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New Evidence of an Asteroid Encountering a Pulsar

Pulsars- neutron stars formed during supernovae explosions- are often considered the “precision clocks” of radio astronomy. This is because of two fundamental properties observed from their radio pulses: the average emitted radio beam- known as the pulse profile- remains very stable over decades, and the pulsar has extreme rotational stability thanks to its fast rotation. All pulsars have a rotational frequency, ν, which is gradually decreasing due to a loss of energy, and its change with time, the spin-down rate, tells radio astronomers about the stability of the pulsar. Hundreds of pulsars have been observed to have glitches where the pulsar’s rotational frequency is seen to increase rapidly, and there have even been anti-glitch observations where the pulsar abruptly slowed down, which are thought to be caused by the magnetic fields of the pulsar.

But the interesting thing about astronomy is even in a field where things are as precise as pulsars, surprises will still crop up. And this is what happened during a 24-year observing campaign of PSR J0738-4042, when in September 2005 the spin-down rate abruptly changed and a new radio component was observed. In fact, no previously understood mechanism can explain these changes, and the observations led the paper’s authors to propose they witnessed an asteroid encountering the pulsar.

Figure 1- Top: The spin-down rate as a function of time during a ~1,700 day observation window. Bottom: The fraction of the pulse period over the same time- the fact that this changes shows the drift feature.

Figure 1- Top: The spin-down rate as a function of time during a ~1,700 day observation window. Bottom: The fraction of the pulse period over the same time- the period changing over time is associated with the drift feature.

The observations were relatively straightforward: PSR J0738-4042 is a bright radio pulsar and was the target of a monitoring campaign by the Hartebeesthoek Radio Astronomy Observatory (HartRAO) in South Africa for 24 years, and was observed by Parkes Observatory in Australia since 2007. HartRAO observed the pulsar every 1-14 days at either 1600 MHz or 2300 MHz for three consecutive 15-minute intervals, and Parkes observed monthly at 1369 MHz- a more sensitive telescope which increased the signal-to-noise ratio of the observations significantly. From these observations we can see that the spin-down rate is relatively stable for PSR J0738-4042 both before the 2005 event and about 1,000 days after. What’s interesting though is what happens in between, when the spin-down rate abruptly changed (see Figure 1) along with a rapid change in the pulse profile and a drifting radio component of the signal. What could cause such a significant change in the “precision clock” of a pulsar?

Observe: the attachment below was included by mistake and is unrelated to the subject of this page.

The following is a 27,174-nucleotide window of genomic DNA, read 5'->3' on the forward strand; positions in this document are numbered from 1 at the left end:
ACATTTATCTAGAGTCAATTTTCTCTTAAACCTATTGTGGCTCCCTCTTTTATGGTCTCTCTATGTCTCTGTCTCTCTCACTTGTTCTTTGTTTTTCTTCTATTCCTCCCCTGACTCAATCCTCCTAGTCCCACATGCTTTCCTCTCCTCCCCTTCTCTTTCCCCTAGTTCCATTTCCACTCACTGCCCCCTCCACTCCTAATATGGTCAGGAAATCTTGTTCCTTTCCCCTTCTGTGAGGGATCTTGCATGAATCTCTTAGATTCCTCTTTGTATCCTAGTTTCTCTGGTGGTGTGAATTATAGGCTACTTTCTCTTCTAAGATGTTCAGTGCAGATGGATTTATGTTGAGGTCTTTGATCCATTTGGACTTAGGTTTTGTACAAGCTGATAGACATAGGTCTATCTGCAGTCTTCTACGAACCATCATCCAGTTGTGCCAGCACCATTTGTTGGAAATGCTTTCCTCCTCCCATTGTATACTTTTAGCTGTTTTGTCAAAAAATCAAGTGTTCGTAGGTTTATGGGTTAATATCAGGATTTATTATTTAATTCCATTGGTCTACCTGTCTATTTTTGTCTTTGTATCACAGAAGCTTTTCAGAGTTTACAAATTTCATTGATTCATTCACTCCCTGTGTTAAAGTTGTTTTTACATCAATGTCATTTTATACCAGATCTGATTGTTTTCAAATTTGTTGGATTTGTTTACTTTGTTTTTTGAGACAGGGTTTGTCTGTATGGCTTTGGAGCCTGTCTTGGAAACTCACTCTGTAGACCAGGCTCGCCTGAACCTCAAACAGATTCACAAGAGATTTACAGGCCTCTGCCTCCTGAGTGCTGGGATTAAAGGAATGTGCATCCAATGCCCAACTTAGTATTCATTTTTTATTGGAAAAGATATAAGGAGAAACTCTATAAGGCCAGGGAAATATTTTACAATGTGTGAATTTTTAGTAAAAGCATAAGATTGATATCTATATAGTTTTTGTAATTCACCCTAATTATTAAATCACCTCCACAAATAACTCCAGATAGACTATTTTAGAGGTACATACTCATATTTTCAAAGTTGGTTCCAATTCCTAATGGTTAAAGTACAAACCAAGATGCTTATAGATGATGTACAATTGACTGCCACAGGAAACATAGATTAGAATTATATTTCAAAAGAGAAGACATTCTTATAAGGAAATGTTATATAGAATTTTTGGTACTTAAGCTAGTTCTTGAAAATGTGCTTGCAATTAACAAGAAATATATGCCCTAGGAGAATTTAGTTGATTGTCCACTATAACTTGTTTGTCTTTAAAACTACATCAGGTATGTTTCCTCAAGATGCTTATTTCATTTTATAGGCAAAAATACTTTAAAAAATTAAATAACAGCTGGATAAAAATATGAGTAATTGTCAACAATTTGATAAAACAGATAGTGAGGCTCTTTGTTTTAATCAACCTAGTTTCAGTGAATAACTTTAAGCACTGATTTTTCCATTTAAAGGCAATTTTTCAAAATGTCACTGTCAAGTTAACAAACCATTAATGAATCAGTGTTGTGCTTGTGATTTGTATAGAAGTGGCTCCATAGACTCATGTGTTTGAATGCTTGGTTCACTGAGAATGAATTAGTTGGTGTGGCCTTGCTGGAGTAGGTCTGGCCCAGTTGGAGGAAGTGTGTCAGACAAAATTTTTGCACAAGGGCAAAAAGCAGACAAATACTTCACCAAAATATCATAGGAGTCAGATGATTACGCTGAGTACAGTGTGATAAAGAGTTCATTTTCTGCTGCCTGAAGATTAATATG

It turns out there are theoretical models that might explain the shifts, regarding what would happen when an asteroid or disk debris formed from supernova debris falls into a pulsar. Objects orbiting a pulsar are not a new idea- in fact, the first extrasolar planets discovered were orbiting a pulsar- and there are a myriad of reasons for why such debris could hit the pulsar, such as interactions with the pulsar’s magnetosphere or an eccentric orbit. Using these models and their observations of the changes of the pulse phase for the pulsar in 2005, the authors conclude that the change in spin-down rate could be caused by a change in the pulsar magnetosphere (which affected the pulsar’s breaking torque) due to a reduction of total plasma outflow above the polar caps. The amount of material that would cause the sort of changes observed would be an amount consistent with known asteroid masses within our solar system, such as 433 Eros. In short, it seems entirely possible that a rogue asteroid wandered too close to the pulsar and injected new material into the system, and this is what affected the changes in its pulses.

So what lies ahead for this pummeled pulsar? The authors predict that once the material injected by the asteroid is exhausted it will return to its original spin-down rate: a testable hypothesis which means PSR J0738-4042 will be monitored for many years to come. Further analysis of the data also suggests that some smaller amounts of debris might have encountered the pulsar in 1992 and 2010, leading to the possibility that a small planet in the system might periodically disrupt the debris disk and send material towards the pulsar. Such a planet must be less than ten times the mass of Earth or it would have been detected already.  Further monitoring is required to test this hypothesis.  So keep your eyes peeled: PSR J0738-4042 will likely remain an interesting target for radio astronomers eager for answers.

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I am a third year PhD student in radio astronomy at the Anton Pannekoek Institute at the University of Amsterdam in The Netherlands. I work with Ralph Wijers on searching for transient radio signals and probing the low frequency radio domain with LOFAR. Originally from the USA, I did my B.Sc. and M.Sc. in physics at Case Western Reserve University in cosmic ray research. Other than Astrobites, I also occasionally write for Astronomy and Sky & Telescope.

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